One of the most hotly contested questions in the cyber domain (at least domestically) is whether or not the federal government should have a role in setting universal cybersecurity standards for critical American infrastructure. That was the ground for debate much of 2011 and 2012 in Congress.
The debate gave rise to a subsidiary question: If the federal government is going to set standards, which part of the government should be responsible? Some (the “hawks”) favored the National Security Agency. (This was before Edward Snowden became a household name.) Others (the “doves”) thought that civilian control through the Department of Homeland Security was the better course of conduct. But everyone seemed to agree that one of the federal government security agencies should be in charge of setting cybersecurity standards.
In our current system of government, though, things that make sense seldom become reality. It now seems that our cybersecurity standards are going to be set by a consumer protection organization—the Federal Trade Commission (FTC). The case that made this clear is Federal Trade Commission v. Wyndham Worldwide Corporation, a civil suit brought in the District of New Jersey by the FTC relating to a cybersecurity breach at Wyndham Hotels.
To understand how the case creates this new reality, we need to step back and understand the FTC. The FTC has two grounds on which it can bring a civil lawsuit. One is an allegation of deception—in other words, an argument that some consumer service organization (like, say Wyndham Hotels) had made representations to the public that were false. As you can imagine, allegations of that sort are often tied to particular circumstances and particular facts. The second ground for FTC enforcement is a broader one: that a company has engaged in “unfair” business practices. This means, in the words of the statute, that a company “caused or [is] likely to cause substantial injury to consumers that consumers cannot reasonably avoid themselves and that is not outweighed by countervailing benefits to consumers or competition.” In other words, that a company made a cost/benefit analysis to the detriment of consumers in a way that the FTC thinks is unreasonable.
This type of lawsuit by the FTC is not unusual. These legal theories have been the foundation, for example, of the FTC’s investigation of Google, Twitter, and HTC, and its investigation of data breaches at large consumer companies like Heartland. In almost all of these cases, the FTC deploys some combination of the argument that a company has misled the public about the nature of its cybersecurity (“deception”) or that it has failed to invest adequately in cybersecurity measures (“unfair practices”). Until now, all of these actions have resulted in out-of-court settlements, leaving the validity of the FTC’s legal theories untested.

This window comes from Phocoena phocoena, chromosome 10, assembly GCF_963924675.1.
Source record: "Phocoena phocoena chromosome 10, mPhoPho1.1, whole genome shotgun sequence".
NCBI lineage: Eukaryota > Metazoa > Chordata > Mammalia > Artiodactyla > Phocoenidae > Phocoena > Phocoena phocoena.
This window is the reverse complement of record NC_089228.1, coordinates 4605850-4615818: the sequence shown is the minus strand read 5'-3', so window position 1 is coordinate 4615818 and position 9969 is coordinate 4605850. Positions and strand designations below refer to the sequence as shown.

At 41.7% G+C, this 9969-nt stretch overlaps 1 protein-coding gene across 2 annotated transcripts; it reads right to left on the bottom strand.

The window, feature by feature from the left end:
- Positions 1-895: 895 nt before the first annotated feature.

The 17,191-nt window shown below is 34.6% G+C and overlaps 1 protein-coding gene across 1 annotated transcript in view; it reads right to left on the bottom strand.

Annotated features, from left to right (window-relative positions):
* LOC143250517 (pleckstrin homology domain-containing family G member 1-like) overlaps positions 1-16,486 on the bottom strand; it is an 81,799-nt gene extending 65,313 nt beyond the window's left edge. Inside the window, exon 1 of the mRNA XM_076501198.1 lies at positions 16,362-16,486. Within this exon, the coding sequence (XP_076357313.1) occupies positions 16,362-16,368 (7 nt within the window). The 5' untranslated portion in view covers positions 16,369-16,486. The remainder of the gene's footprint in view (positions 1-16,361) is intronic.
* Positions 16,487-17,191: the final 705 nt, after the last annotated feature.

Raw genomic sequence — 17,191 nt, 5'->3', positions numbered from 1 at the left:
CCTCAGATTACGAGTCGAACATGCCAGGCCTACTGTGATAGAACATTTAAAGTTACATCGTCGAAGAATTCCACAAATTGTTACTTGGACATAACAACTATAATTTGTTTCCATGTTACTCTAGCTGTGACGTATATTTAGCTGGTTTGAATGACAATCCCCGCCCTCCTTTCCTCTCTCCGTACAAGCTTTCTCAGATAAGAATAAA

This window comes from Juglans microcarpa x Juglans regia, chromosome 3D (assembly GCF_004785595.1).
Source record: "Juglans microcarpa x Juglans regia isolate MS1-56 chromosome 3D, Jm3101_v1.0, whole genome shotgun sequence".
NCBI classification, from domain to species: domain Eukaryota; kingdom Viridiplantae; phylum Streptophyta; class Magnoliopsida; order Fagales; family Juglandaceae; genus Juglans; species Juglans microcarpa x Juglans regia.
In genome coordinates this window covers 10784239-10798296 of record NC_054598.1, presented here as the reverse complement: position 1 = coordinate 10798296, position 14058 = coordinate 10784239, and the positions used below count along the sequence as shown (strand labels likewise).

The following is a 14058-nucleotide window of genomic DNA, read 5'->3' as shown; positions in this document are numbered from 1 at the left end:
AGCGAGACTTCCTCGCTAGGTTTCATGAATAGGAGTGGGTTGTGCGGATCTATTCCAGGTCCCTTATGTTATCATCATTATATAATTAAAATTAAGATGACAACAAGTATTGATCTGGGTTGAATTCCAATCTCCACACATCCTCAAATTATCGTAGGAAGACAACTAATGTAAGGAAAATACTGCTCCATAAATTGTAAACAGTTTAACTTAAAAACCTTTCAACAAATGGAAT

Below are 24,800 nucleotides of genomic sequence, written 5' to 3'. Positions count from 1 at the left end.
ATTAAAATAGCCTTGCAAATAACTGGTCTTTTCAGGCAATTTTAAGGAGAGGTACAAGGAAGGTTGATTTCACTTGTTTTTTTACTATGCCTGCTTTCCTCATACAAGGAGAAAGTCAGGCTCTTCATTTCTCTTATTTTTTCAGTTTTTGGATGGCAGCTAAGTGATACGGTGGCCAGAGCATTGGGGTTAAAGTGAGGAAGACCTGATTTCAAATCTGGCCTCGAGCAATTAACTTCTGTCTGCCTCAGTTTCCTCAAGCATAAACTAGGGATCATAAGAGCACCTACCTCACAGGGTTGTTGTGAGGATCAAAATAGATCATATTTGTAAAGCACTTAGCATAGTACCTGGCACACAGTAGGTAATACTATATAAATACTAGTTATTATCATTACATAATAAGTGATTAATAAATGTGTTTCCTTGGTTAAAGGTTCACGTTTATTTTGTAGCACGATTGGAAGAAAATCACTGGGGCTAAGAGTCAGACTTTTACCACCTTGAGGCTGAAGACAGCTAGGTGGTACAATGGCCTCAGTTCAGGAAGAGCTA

But in the Wyndham case, the FTC’s authority—and thus, the federal government’s authority—was questioned. Wyndham challenged the basic premise of the FTC’s suit, arguing that consumer protection statutes cannot be stretched to cover cybersecurity issues. Wyndham argued that the lawsuit exceeded FTC’s enforcement authority—a position supported by the Chamber of Commerce. In the absence of comprehensive cybersecurity legislation, the only effective method for cybersecurity regulation by the government has been through the FTC’s enforcement authority. This suit, in effect, tested whether the federal government could set any mandatory rules for protecting cyber networks.
Wyndham’s motion to dismiss the suit was decided the other day, and the FTC won. In sum, the court stated that cybersecurity can be an unfair business practice just like any other. So now, the FTC’s authority is clearer, and its efforts stand as the centerpiece of the federal program to compel the business community to adopt more stringent and effective cybersecurity measures. (I use “effective” here in a descriptive manner, as it is indisputable that the FTC’s efforts are having an effect. Whether, as a normative matter, those effects are good or bad is a different question.)
To be sure, the ruling goes only to the FTC’s authority to sue, not to the merits of the claim against Wyndham. But that’s the real heart of the case—as any good lawyer knows, losing the motion to dismiss is tantamount to defeat. Expect a settlement soon. More to the point, the ruling will empower the FTC on a broad scale. Cybersecurity legislation is still in the future and may never pass Congress—but now it may not matter.
It is especially odd, though, that new security standards will be based on a consumer protection law instead of, say, a national security law. That sort of result would have been impossible to predict, but it is the reality. The FTC has a legal hammer, and we can expect the agency to use it.
This essay was cross-posted at Lawfare.
Image via Shutterstock.